Multiple Personality and Personal Identity
Brown (M.T.)
Source: Philosophical Psychology, Volume 14, Number 4, 1 December 2001, pp. 435-447(13).
Paper - Abstract

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Author’s Introduction

  1. If personal identity consists in non-branching psychological continuity1, then the sharp breaks in psychological connectedness characteristic of Multiple Personality Disorder implicitly commit psychological continuity2 theories to a metaphysically extravagant reification of alters.
  2. Animalist3 theories of personal identity avoid the reification of alternate personalities by interpreting multiple personality as a failure to integrate alternative autobiographical memory schemata.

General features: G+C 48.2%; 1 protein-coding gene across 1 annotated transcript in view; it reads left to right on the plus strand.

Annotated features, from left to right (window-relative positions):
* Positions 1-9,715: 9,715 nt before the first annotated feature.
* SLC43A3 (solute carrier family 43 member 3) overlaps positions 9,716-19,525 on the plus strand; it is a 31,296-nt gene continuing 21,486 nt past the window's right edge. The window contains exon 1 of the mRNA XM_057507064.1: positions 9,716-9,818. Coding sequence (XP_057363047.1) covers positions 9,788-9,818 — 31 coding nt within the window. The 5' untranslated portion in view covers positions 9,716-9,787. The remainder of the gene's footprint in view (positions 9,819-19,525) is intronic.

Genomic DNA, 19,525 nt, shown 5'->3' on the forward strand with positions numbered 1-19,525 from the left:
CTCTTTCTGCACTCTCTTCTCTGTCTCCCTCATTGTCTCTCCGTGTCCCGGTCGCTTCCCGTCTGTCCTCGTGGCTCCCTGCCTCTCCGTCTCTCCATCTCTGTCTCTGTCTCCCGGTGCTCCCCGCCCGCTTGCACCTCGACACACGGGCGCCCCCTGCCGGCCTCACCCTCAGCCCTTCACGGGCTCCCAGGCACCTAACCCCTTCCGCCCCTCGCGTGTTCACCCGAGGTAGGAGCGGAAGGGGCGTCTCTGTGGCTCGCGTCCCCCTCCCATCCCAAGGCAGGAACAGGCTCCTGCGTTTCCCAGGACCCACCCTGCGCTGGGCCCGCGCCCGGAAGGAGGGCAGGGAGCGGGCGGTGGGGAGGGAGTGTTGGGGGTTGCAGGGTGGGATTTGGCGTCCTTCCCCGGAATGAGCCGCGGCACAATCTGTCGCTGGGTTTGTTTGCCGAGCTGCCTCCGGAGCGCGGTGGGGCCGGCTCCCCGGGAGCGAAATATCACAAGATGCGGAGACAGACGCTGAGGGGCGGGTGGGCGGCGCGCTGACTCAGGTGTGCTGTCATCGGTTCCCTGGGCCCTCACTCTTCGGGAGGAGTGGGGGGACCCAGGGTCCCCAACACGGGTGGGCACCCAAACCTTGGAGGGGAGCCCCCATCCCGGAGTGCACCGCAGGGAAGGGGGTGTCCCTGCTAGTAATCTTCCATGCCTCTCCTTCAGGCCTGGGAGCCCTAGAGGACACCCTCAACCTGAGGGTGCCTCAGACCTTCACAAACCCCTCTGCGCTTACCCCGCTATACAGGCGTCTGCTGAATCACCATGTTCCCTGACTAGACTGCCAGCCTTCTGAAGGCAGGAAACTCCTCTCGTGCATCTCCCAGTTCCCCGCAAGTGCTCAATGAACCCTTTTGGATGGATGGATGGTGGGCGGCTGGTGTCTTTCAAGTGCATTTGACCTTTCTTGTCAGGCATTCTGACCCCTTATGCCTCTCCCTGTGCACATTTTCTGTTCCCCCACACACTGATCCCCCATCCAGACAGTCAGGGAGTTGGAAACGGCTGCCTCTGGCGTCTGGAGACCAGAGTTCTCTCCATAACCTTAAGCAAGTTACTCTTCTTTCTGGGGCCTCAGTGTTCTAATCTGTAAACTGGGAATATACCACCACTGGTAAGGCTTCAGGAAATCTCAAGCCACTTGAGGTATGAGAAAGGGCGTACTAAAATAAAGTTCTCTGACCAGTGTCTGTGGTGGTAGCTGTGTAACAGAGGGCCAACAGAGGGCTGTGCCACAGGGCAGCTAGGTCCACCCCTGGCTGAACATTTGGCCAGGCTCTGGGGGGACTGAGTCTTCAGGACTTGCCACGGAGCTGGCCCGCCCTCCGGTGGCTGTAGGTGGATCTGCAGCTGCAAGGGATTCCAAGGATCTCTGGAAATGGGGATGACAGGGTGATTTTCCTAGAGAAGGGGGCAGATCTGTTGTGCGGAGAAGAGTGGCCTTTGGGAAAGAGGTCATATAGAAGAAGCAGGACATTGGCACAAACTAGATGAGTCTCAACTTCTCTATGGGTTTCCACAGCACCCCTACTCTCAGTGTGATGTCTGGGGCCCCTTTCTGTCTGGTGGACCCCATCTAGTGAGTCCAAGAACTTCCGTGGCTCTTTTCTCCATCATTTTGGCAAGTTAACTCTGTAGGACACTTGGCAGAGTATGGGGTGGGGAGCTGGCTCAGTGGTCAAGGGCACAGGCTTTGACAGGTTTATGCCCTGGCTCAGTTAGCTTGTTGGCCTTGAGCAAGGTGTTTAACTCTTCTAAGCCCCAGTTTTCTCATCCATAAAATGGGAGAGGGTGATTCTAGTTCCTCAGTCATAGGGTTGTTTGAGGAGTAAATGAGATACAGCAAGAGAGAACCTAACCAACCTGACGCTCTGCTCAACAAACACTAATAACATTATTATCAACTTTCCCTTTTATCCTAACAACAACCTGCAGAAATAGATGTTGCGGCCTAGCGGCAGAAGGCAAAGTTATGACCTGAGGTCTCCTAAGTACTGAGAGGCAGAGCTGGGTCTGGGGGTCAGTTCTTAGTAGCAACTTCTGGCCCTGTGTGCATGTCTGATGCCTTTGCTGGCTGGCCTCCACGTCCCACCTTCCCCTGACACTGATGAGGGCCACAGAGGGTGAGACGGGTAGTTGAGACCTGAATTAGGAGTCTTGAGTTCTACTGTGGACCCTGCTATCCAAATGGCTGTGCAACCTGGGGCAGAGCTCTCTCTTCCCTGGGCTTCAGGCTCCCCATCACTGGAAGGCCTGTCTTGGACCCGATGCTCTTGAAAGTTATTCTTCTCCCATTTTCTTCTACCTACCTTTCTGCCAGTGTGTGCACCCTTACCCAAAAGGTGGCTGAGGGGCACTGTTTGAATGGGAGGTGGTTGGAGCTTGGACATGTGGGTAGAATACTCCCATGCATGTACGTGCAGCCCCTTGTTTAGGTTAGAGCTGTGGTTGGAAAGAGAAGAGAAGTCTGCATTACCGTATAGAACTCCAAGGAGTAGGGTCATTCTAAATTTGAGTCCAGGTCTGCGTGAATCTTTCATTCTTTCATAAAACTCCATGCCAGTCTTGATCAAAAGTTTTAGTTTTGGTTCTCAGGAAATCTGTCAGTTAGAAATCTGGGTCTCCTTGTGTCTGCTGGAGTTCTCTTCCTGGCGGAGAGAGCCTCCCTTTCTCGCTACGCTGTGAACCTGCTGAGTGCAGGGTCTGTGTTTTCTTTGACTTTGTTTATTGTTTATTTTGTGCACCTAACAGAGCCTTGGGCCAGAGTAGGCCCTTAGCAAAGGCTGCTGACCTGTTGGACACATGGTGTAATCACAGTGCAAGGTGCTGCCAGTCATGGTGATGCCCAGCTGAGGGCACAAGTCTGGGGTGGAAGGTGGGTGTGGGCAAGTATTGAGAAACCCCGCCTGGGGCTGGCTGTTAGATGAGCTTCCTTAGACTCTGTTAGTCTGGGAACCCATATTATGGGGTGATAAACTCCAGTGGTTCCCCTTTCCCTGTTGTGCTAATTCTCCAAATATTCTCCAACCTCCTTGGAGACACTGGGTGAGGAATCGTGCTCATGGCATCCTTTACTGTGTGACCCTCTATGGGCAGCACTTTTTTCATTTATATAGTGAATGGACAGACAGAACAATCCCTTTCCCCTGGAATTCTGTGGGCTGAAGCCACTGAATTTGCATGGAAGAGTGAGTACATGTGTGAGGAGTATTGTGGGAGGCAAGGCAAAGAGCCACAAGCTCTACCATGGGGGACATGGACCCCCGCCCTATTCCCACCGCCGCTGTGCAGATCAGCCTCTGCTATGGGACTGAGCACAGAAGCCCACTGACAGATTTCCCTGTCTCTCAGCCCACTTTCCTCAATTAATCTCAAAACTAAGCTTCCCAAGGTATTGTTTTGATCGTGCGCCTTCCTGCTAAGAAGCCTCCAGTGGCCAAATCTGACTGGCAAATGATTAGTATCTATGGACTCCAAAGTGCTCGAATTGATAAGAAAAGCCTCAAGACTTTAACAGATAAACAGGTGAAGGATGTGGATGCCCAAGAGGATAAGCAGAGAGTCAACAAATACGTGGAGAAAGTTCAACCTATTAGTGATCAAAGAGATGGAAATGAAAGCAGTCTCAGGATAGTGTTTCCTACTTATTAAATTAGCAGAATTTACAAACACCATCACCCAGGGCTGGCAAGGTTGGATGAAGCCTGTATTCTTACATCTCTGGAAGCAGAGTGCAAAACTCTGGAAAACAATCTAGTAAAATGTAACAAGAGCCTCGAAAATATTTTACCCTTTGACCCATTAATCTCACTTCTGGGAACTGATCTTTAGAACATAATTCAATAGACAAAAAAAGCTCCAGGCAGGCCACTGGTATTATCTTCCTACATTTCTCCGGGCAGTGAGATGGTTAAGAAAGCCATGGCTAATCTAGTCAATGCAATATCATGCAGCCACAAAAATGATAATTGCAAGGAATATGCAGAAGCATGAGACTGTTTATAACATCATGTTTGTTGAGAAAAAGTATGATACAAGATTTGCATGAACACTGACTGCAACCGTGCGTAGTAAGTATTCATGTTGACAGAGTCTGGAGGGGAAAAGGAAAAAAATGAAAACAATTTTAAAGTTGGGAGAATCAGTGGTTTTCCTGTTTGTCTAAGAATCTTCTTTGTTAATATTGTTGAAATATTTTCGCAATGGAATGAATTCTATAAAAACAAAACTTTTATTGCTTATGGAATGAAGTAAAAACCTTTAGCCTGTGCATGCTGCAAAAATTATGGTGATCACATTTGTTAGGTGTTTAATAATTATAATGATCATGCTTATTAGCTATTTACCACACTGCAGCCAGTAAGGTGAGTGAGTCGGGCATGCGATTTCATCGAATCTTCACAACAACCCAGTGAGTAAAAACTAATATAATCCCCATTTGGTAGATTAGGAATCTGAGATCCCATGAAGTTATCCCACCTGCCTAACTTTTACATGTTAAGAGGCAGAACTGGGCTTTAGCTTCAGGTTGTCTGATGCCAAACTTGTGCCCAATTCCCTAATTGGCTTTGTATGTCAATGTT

3. In the normal case, autobiographical memory cross-classifies a human life, and in so doing provides access to a variety of interpretative frameworks with their associated clusters of general event memory and episodic memory. Multiples exhibit erratic behavior because they cannot access reliably the intersecting autobiographical memory schemata that permit graceful transitions between social roles, behavioral repertoire and emotional dispositions. Selves, in both normal and certain pathological cases, are best understood as semi-fictional narratives created by human animals4 to serve their social, emotional and physical needs.

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